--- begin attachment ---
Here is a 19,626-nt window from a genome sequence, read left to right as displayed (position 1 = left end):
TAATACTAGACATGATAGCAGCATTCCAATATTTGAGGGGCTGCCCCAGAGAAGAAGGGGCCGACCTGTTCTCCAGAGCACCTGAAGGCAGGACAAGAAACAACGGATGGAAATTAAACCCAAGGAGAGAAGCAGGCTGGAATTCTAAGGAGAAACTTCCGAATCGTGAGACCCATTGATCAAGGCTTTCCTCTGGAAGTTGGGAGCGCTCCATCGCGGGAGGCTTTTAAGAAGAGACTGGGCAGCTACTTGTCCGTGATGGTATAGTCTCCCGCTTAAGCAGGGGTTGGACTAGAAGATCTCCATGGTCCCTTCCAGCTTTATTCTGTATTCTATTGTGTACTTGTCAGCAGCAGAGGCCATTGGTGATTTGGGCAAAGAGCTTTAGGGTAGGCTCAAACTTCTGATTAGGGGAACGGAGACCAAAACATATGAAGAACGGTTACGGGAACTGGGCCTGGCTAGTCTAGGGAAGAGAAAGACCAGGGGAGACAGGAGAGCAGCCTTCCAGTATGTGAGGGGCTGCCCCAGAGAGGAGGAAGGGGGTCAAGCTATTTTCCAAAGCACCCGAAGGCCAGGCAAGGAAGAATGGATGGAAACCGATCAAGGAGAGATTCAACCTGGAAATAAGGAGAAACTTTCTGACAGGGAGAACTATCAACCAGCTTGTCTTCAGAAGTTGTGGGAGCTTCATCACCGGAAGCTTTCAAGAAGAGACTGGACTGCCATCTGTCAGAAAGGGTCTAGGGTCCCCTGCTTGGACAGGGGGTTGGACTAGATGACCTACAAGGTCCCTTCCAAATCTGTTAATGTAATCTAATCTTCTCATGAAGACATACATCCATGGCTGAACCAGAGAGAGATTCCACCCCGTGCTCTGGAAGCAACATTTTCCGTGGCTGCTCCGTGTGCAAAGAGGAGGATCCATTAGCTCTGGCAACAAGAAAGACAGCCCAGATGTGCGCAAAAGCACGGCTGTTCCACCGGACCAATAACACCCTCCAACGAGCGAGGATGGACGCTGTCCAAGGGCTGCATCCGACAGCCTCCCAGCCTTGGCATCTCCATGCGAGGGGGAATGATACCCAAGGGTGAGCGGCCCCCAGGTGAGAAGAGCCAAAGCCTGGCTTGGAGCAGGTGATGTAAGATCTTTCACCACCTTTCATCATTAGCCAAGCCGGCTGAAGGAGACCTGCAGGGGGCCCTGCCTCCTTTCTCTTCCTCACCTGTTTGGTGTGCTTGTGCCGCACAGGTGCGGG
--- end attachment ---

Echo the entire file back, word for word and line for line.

Here is a 19,626-nt window from a genome sequence, read left to right as displayed (position 1 = left end):
TAATACTAGACATGATAGCAGCATTCCAATATTTGAGGGGCTGCCCCAGAGAAGAAGGGGCCGACCTGTTCTCCAGAGCACCTGAAGGCAGGACAAGAAACAACGGATGGAAATTAAACCCAAGGAGAGAAGCAGGCTGGAATTCTAAGGAGAAACTTCCGAATCGTGAGACCCATTGATCAAGGCTTTCCTCTGGAAGTTGGGAGCGCTCCATCGCGGGAGGCTTTTAAGAAGAGACTGGGCAGCTACTTGTCCGTGATGGTATAGTCTCCCGCTTAAGCAGGGGTTGGACTAGAAGATCTCCATGGTCCCTTCCAGCTTTATTCTGTATTCTATTGTGTACTTGTCAGCAGCAGAGGCCATTGGTGATTTGGGCAAAGAGCTTTAGGGTAGGCTCAAACTTCTGATTAGGGGAACGGAGACCAAAACATATGAAGAACGGTTACGGGAACTGGGCCTGGCTAGTCTAGGGAAGAGAAAGACCAGGGGAGACAGGAGAGCAGCCTTCCAGTATGTGAGGGGCTGCCCCAGAGAGGAGGAAGGGGGTCAAGCTATTTTCCAAAGCACCCGAAGGCCAGGCAAGGAAGAATGGATGGAAACCGATCAAGGAGAGATTCAACCTGGAAATAAGGAGAAACTTTCTGACAGGGAGAACTATCAACCAGCTTGTCTTCAGAAGTTGTGGGAGCTTCATCACCGGAAGCTTTCAAGAAGAGACTGGACTGCCATCTGTCAGAAAGGGTCTAGGGTCCCCTGCTTGGACAGGGGGTTGGACTAGATGACCTACAAGGTCCCTTCCAAATCTGTTAATGTAATCTAATCTTCTCATGAAGACATACATCCATGGCTGAACCAGAGAGAGATTCCACCCCGTGCTCTGGAAGCAACATTTTCCGTGGCTGCTCCGTGTGCAAAGAGGAGGATCCATTAGCTCTGGCAACAAGAAAGACAGCCCAGATGTGCGCAAAAGCACGGCTGTTCCACCGGACCAATAACACCCTCCAACGAGCGAGGATGGACGCTGTCCAAGGGCTGCATCCGACAGCCTCCCAGCCTTGGCATCTCCATGCGAGGGGGAATGATACCCAAGGGTGAGCGGCCCCCAGGTGAGAAGAGCCAAAGCCTGGCTTGGAGCAGGTGATGTAAGATCTTTCACCACCTTTCATCATTAGCCAAGCCGGCTGAAGGAGACCTGCAGGGGGCCCTGCCTCCTTTCTCTTCCTCACCTGTTTGGTGTGCTTGTGCCGCACAGGTGCGGG